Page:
U.S. manufacturers, meanwhile, were among the most pessimistic by sector — more so than respondents in business, public administration and finance. The authors found these results “troubling,” since “it will be hard for America to tackle its competitiveness problem if leaders in the country lack a shared perspective on the issue and a common sense of urgency.” In other words, making policy that satisfies the competitiveness needs of Ford and General Motors while satisfying those of Google and Apple isn’t easy when the two industries have differing priorities and senses of urgency.
But one finding should make policy makers and politicians nervous: 1,700 of the study’s respondents were involved with deciding whether to keep business activity in the U.S. or abroad, and two-thirds of their decisions resulted in business activity being sent overseas. A U.S.-based respondent was three times as likely to be considering moving a business activity out of the country than a non-U.S. respondent was to be considering moving a business activity into the U.S. And, worse yet for the U.S., 42 percent of those decisions involved R&D and “engineering activities.”
“For the first time in decades, the business environment in the United States is in danger of falling behind the rest of the world,” the authors write, “With this, pressures on jobs, wages and living standards will only grow.”
And America’s workers, according to a majority of the survey’s respondents, will feel that pressure more greatly than companies. This is key, since respondents said that barriers to talent were more often a reason to leave the U.S. These barriers included cost, immigration policy, K-12 education, STEM skills and labor unions. This multi-faceted talent barrier ranked high along with regulations and taxes (rate and complexity) in enticing firms to go abroad.
Respondents found these impediments to be growing weaknesses within the U.S. business environment, while the nation’s skilled labor force and logistics and communications infrastructure were perceived to be strengths in decline. Respondents were undecided as to whether “hiring and firing” was a deteriorating or improving strength, and they did not find any of the nation’s weaknesses to be improving.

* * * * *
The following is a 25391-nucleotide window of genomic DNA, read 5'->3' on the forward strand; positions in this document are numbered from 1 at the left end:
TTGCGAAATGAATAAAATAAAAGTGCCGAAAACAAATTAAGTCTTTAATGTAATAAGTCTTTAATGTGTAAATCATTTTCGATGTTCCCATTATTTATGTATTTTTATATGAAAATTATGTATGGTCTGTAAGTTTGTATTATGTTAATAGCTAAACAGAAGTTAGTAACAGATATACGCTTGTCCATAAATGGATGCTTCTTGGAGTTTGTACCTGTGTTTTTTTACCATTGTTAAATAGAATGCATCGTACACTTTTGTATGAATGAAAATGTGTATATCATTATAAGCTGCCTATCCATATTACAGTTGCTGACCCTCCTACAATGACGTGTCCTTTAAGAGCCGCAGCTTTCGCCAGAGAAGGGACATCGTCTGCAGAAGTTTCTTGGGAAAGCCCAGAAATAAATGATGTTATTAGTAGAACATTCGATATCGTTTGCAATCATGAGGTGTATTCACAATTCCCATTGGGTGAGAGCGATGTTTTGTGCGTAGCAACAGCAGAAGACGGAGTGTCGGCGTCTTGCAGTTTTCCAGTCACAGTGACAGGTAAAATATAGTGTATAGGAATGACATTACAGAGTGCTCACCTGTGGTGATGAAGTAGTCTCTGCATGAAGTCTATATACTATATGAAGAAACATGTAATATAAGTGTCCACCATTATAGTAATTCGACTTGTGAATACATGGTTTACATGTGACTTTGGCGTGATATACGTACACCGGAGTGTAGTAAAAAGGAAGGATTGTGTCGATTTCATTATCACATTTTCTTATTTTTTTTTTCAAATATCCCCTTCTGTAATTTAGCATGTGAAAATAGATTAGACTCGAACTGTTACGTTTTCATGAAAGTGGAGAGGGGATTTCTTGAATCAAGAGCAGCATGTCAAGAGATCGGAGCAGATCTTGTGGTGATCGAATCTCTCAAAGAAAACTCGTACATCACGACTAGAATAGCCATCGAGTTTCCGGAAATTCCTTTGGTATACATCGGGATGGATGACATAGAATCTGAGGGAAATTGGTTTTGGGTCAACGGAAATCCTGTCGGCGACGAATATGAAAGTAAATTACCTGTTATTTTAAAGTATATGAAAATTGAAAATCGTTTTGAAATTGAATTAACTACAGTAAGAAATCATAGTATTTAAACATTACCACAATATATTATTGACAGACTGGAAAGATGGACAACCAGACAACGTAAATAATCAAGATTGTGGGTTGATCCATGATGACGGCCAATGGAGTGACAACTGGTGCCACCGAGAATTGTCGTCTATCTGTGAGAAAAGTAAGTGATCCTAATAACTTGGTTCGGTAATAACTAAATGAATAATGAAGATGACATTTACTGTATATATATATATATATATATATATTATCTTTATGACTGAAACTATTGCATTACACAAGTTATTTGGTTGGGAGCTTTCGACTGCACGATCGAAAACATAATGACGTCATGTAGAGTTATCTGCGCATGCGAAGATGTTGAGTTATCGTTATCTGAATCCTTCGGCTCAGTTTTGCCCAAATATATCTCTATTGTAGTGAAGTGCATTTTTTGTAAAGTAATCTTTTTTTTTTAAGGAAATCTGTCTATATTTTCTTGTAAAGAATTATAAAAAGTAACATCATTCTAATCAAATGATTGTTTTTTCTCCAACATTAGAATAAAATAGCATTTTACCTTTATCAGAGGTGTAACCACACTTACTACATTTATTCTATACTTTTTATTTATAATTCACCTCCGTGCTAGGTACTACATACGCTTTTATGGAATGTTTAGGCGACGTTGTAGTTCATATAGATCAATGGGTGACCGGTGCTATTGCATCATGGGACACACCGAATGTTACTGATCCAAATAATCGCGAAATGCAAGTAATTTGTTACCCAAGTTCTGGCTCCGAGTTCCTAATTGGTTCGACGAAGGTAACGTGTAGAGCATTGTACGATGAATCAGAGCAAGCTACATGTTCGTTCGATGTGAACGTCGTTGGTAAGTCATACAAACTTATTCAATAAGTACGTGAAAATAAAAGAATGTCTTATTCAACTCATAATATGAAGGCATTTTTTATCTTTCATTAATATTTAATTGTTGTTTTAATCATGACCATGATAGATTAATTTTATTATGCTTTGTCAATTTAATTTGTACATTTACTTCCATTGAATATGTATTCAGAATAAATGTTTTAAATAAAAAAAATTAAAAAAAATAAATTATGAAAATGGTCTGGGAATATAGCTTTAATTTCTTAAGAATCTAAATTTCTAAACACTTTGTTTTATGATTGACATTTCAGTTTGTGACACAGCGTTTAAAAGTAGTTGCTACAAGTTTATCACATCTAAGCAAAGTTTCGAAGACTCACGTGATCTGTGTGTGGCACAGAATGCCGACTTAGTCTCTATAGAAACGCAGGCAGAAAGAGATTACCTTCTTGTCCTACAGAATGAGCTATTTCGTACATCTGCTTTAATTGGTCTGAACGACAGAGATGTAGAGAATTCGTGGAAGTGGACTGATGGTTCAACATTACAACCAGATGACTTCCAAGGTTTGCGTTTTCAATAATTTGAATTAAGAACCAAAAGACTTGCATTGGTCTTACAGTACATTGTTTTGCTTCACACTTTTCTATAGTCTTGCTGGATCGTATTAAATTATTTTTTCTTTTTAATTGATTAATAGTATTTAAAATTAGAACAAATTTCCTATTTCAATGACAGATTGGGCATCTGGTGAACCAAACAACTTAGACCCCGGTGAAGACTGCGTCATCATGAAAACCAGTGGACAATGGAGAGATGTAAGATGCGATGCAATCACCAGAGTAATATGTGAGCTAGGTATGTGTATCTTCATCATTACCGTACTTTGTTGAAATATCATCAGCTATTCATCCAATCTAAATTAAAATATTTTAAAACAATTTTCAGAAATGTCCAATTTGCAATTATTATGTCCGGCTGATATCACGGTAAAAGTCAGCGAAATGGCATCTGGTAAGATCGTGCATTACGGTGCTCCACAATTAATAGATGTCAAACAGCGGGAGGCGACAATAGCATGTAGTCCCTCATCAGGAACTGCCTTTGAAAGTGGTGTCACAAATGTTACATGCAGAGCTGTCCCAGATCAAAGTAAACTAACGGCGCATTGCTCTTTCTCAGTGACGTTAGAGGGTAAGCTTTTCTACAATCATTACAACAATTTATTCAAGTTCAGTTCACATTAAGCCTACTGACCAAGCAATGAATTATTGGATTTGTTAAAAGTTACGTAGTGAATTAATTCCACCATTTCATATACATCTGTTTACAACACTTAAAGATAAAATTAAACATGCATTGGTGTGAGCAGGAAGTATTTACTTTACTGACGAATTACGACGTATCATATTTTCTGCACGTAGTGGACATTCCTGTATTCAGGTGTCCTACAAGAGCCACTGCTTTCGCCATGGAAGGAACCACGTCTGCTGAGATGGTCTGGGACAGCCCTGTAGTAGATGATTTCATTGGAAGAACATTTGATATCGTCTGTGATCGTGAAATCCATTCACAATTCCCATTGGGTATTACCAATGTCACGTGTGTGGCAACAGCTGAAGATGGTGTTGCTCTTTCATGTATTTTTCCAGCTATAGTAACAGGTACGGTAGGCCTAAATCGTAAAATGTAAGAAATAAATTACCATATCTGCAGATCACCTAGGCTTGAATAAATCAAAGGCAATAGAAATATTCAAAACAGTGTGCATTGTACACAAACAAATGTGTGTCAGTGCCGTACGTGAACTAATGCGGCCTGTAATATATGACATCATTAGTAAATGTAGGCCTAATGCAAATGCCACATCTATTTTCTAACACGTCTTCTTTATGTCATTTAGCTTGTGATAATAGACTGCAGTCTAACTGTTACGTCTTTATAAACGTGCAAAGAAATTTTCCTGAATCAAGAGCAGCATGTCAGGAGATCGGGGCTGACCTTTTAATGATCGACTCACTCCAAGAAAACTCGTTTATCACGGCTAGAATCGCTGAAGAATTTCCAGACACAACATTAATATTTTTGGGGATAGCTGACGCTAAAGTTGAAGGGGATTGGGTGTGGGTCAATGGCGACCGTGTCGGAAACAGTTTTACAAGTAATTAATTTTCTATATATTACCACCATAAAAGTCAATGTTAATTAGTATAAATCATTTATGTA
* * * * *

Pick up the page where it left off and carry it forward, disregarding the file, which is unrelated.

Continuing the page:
But the news wasn’t entirely bad, with respondents finding that innovation, entrepreneurship, the nation’s universities, clusters, property rights and capital markets being strong and improving elements of the U.S. business environment.
The authors concluded that there was “no single silver bullet that will fix” the nation’s competitiveness problem and called for a “multidimensional, holistic, and sustained” strategy.
As for who is responsible for executing this strategy, authors point the finger not only at politicians and policymakers, writing “it would be wrong to place either the U.S. competitiveness problem or its solution at the feet of the government,” but at business.
“Part of the business agenda for U.S. competitiveness,” they write, “is to stop taking actions that beneﬁt one’s own ﬁrm but, collectively, weaken America’s business environment.”
This is, undoubtedly, a harsh critique and a call to arms for not only the HBS alumni, but for business at large. The question is: Will any of them heed it?